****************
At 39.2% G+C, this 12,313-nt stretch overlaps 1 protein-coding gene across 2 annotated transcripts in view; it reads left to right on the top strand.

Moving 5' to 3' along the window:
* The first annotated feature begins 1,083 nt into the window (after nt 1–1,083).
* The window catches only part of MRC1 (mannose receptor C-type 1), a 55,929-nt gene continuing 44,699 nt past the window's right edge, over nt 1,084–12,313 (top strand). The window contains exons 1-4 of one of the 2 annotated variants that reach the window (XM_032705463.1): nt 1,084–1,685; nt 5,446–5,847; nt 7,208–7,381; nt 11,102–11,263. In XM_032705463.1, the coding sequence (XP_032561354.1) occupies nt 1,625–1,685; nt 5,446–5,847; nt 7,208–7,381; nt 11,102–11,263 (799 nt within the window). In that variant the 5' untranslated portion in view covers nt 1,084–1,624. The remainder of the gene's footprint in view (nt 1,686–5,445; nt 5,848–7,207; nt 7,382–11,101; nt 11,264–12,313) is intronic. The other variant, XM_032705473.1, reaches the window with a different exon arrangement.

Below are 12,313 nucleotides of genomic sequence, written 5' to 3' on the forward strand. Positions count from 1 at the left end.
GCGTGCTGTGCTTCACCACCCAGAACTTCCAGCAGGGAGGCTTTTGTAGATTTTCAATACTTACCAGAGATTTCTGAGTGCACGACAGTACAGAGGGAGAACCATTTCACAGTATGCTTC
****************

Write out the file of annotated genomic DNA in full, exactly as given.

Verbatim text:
At 39.2% G+C, this 12,313-nt stretch overlaps 1 protein-coding gene across 2 annotated transcripts in view; it reads left to right on the top strand.

Moving 5' to 3' along the window:
* The first annotated feature begins 1,083 nt into the window (after nt 1–1,083).
* The window catches only part of MRC1 (mannose receptor C-type 1), a 55,929-nt gene continuing 44,699 nt past the window's right edge, over nt 1,084–12,313 (top strand). The window contains exons 1-4 of one of the 2 annotated variants that reach the window (XM_032705463.1): nt 1,084–1,685; nt 5,446–5,847; nt 7,208–7,381; nt 11,102–11,263. In XM_032705463.1, the coding sequence (XP_032561354.1) occupies nt 1,625–1,685; nt 5,446–5,847; nt 7,208–7,381; nt 11,102–11,263 (799 nt within the window). In that variant the 5' untranslated portion in view covers nt 1,084–1,624. The remainder of the gene's footprint in view (nt 1,686–5,445; nt 5,848–7,207; nt 7,382–11,101; nt 11,264–12,313) is intronic. The other variant, XM_032705473.1, reaches the window with a different exon arrangement.

Below are 12,313 nucleotides of genomic sequence, written 5' to 3' on the forward strand. Positions count from 1 at the left end.
GCGTGCTGTGCTTCACCACCCAGAACTTCCAGCAGGGAGGCTTTTGTAGATTTTCAATACTTACCAGAGATTTCTGAGTGCACGACAGTACAGAGGGAGAACCATTTCACAGTATGCTTC